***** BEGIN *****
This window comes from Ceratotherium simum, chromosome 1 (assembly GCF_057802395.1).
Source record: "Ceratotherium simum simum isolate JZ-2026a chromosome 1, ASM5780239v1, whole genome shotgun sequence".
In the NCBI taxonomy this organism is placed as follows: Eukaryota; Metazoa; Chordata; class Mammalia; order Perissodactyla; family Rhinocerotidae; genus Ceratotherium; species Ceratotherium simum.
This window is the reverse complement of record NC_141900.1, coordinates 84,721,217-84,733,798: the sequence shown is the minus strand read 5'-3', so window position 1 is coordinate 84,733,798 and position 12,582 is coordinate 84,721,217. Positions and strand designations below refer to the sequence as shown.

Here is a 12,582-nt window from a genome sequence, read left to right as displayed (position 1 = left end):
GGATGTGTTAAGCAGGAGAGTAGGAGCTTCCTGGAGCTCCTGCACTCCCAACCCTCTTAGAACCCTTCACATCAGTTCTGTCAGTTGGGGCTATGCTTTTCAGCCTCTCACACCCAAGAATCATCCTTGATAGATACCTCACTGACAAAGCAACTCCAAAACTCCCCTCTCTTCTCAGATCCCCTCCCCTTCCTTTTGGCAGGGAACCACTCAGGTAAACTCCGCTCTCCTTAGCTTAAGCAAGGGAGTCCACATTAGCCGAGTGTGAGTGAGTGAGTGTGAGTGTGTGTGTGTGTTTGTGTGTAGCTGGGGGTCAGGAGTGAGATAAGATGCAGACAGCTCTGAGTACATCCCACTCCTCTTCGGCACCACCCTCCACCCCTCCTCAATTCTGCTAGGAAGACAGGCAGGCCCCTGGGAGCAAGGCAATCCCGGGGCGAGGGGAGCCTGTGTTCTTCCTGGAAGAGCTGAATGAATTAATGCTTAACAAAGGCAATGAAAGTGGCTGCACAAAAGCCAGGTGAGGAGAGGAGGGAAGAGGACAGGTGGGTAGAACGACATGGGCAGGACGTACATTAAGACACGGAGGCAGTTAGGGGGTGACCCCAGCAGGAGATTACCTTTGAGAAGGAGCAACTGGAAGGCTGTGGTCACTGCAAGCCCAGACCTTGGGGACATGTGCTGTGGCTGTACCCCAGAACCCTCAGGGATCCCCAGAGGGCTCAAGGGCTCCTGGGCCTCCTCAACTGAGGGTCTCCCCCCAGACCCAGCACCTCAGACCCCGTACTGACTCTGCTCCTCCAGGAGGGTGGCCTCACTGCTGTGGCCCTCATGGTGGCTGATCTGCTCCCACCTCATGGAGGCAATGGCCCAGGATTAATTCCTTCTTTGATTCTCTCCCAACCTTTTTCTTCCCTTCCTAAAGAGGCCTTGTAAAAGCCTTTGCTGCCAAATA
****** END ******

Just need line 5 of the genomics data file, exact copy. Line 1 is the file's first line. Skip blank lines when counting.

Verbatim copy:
Here is a 12,582-nt window from a genome sequence, read left to right as displayed (position 1 = left end):